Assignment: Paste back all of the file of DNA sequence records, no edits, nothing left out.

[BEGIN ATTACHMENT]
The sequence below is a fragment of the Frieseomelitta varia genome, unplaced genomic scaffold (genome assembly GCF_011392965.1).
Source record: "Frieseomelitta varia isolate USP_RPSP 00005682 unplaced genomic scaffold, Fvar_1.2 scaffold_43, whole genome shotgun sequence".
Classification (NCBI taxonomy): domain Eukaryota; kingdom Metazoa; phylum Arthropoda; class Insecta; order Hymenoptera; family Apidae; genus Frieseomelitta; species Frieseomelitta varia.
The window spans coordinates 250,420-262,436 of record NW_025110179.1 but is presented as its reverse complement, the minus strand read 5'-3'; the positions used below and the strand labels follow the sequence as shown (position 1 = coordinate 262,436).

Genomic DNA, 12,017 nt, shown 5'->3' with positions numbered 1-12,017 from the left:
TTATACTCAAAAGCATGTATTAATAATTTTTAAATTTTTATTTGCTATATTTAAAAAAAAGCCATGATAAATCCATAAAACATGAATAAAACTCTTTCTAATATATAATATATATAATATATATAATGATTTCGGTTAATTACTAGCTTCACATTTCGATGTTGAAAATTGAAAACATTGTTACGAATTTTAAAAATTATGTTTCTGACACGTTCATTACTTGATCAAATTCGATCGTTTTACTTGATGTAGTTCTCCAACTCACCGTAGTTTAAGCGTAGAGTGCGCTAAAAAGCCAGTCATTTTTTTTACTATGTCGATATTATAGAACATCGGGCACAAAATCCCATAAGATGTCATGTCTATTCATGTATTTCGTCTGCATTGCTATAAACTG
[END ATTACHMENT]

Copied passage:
The sequence below is a fragment of the Frieseomelitta varia genome, unplaced genomic scaffold (genome assembly GCF_011392965.1).
Source record: "Frieseomelitta varia isolate USP_RPSP 00005682 unplaced genomic scaffold, Fvar_1.2 scaffold_43, whole genome shotgun sequence".
Classification (NCBI taxonomy): domain Eukaryota; kingdom Metazoa; phylum Arthropoda; class Insecta; order Hymenoptera; family Apidae; genus Frieseomelitta; species Frieseomelitta varia.
The window spans coordinates 250,420-262,436 of record NW_025110179.1 but is presented as its reverse complement, the minus strand read 5'-3'; the positions used below and the strand labels follow the sequence as shown (position 1 = coordinate 262,436).

Genomic DNA, 12,017 nt, shown 5'->3' with positions numbered 1-12,017 from the left:
TTATACTCAAAAGCATGTATTAATAATTTTTAAATTTTTATTTGCTATATTTAAAAAAAAGCCATGATAAATCCATAAAACATGAATAAAACTCTTTCTAATATATAATATATATAATATATATAATGATTTCGGTTAATTACTAGCTTCACATTTCGATGTTGAAAATTGAAAACATTGTTACGAATTTTAAAAATTATGTTTCTGACACGTTCATTACTTGATCAAATTCGATCGTTTTACTTGATGTAGTTCTCCAACTCACCGTAGTTTAAGCGTAGAGTGCGCTAAAAAGCCAGTCATTTTTTTTACTATGTCGATATTATAGAACATCGGGCACAAAATCCCATAAGATGTCATGTCTATTCATGTATTTCGTCTGCATTGCTATAAACTG